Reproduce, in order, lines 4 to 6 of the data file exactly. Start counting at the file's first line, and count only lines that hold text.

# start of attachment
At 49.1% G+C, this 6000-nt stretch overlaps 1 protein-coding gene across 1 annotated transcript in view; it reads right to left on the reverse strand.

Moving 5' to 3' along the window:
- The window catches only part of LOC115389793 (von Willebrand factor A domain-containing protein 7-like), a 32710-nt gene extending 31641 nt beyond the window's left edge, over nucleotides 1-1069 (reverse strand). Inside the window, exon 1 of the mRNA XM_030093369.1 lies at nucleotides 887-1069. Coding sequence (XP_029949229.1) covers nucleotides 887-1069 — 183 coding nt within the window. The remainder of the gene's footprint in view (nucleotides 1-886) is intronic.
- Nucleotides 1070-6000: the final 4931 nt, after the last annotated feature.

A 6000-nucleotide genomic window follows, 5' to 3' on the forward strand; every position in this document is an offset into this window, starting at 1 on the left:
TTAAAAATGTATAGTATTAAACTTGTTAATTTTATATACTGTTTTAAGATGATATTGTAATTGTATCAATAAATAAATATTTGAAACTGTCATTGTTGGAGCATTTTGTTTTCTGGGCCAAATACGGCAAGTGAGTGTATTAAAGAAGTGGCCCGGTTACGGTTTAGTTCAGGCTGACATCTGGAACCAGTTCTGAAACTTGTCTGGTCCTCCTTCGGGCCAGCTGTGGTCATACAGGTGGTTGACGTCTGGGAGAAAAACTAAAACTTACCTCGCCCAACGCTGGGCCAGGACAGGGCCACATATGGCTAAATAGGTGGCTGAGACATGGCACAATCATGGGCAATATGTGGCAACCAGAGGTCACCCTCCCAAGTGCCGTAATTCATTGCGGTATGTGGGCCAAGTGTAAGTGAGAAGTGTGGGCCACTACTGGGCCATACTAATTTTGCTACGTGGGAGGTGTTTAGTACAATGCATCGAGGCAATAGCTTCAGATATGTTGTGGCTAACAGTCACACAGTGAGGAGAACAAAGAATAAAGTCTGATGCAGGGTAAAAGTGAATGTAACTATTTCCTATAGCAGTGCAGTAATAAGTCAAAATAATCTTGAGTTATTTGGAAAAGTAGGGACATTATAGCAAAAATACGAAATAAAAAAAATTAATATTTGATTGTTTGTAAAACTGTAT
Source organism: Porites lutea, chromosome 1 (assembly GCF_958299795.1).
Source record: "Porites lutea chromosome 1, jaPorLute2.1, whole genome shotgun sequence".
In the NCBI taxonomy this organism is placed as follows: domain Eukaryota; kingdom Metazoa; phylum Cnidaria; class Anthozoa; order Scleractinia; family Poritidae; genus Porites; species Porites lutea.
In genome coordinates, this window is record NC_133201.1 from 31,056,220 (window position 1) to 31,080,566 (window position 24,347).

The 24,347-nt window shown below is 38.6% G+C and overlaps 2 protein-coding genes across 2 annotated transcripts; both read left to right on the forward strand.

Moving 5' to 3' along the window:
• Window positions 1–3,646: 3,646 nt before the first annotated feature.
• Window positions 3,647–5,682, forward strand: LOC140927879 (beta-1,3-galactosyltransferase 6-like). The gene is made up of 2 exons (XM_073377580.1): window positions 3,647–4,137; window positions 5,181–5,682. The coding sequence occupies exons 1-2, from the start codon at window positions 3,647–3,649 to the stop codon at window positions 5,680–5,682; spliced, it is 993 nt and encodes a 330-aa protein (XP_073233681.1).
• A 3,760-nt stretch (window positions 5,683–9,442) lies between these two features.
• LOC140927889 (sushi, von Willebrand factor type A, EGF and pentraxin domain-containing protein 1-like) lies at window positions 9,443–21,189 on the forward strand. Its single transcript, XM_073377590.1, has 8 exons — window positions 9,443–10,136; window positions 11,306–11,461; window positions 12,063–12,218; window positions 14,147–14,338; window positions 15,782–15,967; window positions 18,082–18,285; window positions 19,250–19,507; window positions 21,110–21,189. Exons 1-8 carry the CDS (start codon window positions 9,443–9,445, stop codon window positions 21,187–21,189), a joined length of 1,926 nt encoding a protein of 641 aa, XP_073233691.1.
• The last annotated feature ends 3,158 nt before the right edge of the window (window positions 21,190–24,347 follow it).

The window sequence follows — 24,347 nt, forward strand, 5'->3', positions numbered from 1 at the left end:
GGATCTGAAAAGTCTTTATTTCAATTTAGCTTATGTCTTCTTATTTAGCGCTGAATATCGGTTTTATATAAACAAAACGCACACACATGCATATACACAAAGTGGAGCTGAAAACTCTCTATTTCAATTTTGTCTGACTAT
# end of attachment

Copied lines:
- Nucleotides 1070-6000: the final 4931 nt, after the last annotated feature.

A 6000-nucleotide genomic window follows, 5' to 3' on the forward strand; every position in this document is an offset into this window, starting at 1 on the left:
TTAAAAATGTATAGTATTAAACTTGTTAATTTTATATACTGTTTTAAGATGATATTGTAATTGTATCAATAAATAAATATTTGAAACTGTCATTGTTGGAGCATTTTGTTTTCTGGGCCAAATACGGCAAGTGAGTGTATTAAAGAAGTGGCCCGGTTACGGTTTAGTTCAGGCTGACATCTGGAACCAGTTCTGAAACTTGTCTGGTCCTCCTTCGGGCCAGCTGTGGTCATACAGGTGGTTGACGTCTGGGAGAAAAACTAAAACTTACCTCGCCCAACGCTGGGCCAGGACAGGGCCACATATGGCTAAATAGGTGGCTGAGACATGGCACAATCATGGGCAATATGTGGCAACCAGAGGTCACCCTCCCAAGTGCCGTAATTCATTGCGGTATGTGGGCCAAGTGTAAGTGAGAAGTGTGGGCCACTACTGGGCCATACTAATTTTGCTACGTGGGAGGTGTTTAGTACAATGCATCGAGGCAATAGCTTCAGATATGTTGTGGCTAACAGTCACACAGTGAGGAGAACAAAGAATAAAGTCTGATGCAGGGTAAAAGTGAATGTAACTATTTCCTATAGCAGTGCAGTAATAAGTCAAAATAATCTTGAGTTATTTGGAAAAGTAGGGACATTATAGCAAAAATACGAAATAAAAAAAATTAATATTTGATTGTTTGTAAAACTGTAT